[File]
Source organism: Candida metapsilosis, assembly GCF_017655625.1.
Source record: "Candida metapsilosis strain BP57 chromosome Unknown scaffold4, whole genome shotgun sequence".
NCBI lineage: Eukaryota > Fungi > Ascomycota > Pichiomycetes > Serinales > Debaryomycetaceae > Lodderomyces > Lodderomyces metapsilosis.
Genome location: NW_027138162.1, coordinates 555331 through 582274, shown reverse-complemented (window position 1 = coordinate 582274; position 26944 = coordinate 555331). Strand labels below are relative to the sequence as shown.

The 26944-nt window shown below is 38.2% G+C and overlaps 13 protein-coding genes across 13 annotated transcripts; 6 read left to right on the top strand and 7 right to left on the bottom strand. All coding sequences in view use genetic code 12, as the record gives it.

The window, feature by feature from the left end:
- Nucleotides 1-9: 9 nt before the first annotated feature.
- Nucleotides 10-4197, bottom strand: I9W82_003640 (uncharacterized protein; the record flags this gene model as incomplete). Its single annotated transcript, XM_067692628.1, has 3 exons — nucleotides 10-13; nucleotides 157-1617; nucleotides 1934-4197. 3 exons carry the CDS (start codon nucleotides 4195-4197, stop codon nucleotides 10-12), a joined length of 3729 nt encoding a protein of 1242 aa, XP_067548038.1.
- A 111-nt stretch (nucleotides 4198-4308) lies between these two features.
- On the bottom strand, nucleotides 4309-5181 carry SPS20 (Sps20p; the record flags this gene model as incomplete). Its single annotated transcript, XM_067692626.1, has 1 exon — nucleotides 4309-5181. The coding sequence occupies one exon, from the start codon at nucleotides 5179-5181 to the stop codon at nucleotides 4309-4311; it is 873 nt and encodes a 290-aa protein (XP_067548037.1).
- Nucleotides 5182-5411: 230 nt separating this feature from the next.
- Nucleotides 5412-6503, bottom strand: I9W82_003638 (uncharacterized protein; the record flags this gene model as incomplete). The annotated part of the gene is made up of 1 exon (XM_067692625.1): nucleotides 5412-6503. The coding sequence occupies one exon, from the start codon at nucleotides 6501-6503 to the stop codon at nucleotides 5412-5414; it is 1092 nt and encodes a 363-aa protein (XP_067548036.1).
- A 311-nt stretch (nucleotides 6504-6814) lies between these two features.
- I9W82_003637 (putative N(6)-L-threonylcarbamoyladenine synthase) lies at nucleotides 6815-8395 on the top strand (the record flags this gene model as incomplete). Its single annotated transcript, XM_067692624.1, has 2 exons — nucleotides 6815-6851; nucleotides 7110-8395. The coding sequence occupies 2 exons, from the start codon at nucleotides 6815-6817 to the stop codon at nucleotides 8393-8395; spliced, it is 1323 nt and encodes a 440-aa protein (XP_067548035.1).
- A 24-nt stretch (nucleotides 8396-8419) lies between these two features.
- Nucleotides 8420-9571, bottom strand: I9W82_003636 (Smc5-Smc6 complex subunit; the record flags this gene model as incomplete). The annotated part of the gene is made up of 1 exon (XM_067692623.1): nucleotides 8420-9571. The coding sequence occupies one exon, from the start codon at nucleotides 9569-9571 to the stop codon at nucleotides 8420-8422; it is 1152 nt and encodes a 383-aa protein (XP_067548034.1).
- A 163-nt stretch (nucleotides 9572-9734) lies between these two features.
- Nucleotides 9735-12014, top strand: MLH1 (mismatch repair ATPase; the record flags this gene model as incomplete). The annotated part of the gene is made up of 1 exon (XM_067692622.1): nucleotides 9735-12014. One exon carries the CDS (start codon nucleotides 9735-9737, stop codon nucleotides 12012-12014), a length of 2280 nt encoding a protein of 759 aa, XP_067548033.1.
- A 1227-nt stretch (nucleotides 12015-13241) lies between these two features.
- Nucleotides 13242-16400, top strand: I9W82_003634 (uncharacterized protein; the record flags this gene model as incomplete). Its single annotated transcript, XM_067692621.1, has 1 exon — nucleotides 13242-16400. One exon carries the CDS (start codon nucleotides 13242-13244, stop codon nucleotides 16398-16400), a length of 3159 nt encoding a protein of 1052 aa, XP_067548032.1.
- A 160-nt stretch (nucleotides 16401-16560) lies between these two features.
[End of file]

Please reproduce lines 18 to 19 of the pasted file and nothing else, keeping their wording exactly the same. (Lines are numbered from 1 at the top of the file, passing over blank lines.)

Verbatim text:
- Nucleotides 9735-12014, top strand: MLH1 (mismatch repair ATPase; the record flags this gene model as incomplete). The annotated part of the gene is made up of 1 exon (XM_067692622.1): nucleotides 9735-12014. One exon carries the CDS (start codon nucleotides 9735-9737, stop codon nucleotides 12012-12014), a length of 2280 nt encoding a protein of 759 aa, XP_067548033.1.
- A 1227-nt stretch (nucleotides 12015-13241) lies between these two features.